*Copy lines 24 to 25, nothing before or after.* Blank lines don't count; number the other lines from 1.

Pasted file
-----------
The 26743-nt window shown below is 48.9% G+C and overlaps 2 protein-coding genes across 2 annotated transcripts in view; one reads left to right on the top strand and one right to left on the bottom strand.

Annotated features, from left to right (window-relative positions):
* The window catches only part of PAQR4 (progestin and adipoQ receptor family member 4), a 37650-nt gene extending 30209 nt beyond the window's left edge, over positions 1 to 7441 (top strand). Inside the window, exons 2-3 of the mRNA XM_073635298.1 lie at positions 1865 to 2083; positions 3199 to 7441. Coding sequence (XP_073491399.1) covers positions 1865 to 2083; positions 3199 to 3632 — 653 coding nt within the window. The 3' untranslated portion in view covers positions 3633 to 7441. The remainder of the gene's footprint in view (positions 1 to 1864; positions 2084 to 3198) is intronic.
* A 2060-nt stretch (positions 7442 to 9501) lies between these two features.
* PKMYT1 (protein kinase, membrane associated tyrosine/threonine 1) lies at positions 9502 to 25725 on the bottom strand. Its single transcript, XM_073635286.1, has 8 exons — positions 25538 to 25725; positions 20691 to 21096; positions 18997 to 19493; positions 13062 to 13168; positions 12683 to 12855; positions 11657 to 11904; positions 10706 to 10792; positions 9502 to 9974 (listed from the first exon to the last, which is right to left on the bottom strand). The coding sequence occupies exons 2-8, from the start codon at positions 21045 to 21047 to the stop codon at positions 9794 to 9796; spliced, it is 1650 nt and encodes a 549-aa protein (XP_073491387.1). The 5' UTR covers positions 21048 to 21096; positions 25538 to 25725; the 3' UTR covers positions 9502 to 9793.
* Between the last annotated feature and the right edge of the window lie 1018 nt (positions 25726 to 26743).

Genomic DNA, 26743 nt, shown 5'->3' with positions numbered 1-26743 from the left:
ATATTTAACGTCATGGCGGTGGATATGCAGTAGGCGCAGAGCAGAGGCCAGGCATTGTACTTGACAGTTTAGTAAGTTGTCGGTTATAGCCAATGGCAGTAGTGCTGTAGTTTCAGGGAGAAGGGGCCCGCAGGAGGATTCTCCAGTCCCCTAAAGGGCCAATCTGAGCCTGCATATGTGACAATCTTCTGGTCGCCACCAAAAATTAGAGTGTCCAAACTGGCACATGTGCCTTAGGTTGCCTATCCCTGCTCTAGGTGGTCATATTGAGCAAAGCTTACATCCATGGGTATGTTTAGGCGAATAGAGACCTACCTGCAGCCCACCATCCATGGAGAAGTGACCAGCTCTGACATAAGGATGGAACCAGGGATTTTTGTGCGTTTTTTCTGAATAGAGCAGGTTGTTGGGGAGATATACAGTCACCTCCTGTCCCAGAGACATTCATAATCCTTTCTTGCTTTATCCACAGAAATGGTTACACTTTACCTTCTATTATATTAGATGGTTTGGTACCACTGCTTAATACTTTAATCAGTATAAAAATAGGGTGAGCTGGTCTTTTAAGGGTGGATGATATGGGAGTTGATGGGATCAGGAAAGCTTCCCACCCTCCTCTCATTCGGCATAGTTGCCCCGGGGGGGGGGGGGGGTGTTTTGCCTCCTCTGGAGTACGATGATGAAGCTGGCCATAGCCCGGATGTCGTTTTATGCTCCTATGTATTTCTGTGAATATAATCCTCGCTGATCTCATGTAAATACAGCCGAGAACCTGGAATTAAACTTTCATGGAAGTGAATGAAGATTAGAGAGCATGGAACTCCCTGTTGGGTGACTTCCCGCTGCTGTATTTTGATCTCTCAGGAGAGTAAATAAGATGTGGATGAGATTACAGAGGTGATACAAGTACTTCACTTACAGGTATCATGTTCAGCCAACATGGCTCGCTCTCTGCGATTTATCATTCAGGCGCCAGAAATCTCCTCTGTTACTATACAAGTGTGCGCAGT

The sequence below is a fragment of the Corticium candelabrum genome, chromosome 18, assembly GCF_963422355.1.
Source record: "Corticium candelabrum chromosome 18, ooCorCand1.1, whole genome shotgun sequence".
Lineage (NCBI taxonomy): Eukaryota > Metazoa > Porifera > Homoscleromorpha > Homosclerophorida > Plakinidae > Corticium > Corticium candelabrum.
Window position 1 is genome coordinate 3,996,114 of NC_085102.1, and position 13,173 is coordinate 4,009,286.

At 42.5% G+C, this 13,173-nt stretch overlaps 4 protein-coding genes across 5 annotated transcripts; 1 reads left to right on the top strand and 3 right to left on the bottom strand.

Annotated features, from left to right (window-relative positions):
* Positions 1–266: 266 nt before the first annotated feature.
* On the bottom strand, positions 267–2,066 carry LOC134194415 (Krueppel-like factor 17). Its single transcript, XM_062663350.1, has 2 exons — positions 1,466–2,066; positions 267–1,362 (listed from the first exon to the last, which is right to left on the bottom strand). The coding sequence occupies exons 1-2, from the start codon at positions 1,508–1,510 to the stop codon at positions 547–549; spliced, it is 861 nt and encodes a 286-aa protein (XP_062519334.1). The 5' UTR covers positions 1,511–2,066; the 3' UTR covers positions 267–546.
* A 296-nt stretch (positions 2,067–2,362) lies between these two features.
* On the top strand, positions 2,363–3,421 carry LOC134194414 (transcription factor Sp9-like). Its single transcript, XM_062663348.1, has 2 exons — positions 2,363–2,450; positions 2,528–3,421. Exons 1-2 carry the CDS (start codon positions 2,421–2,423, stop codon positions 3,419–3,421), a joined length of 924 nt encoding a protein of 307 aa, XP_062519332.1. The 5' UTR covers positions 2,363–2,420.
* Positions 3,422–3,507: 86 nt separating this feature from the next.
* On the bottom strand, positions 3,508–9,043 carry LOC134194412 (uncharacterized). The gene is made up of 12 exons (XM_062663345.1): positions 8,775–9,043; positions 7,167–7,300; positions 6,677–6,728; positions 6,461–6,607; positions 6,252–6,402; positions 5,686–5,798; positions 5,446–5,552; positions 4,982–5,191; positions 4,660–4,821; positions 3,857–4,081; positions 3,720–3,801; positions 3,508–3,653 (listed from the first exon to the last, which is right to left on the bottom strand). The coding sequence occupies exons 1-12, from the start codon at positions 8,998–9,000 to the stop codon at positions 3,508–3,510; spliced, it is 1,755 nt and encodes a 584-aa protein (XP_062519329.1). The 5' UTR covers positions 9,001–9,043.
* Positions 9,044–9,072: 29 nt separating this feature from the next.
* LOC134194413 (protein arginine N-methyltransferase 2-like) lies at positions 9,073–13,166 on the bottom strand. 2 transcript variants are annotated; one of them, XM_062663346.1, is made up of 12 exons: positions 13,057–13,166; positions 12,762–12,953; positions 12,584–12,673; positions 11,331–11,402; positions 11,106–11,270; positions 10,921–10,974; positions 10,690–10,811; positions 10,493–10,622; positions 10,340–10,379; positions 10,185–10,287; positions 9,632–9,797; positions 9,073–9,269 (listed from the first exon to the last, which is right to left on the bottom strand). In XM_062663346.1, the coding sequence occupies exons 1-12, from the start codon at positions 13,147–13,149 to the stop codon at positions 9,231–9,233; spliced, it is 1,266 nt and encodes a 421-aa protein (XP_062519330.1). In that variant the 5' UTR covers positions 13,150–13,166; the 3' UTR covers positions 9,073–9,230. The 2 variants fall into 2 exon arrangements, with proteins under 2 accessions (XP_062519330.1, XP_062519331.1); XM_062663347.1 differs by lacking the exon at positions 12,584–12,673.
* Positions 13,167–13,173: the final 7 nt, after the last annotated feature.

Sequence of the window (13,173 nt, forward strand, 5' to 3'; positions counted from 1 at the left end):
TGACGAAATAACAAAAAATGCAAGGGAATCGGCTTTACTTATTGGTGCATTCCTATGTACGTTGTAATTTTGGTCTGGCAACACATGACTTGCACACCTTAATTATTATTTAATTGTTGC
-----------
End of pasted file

Sequence of the window (13,173 nt, forward strand, 5' to 3'; positions counted from 1 at the left end):
TGACGAAATAACAAAAAATGCAAGGGAATCGGCTTTACTTATTGGTGCATTCCTATGTACGTTGTAATTTTGGTCTGGCAACACATGACTTGCACACCTTAATTATTATTTAATTGTTGC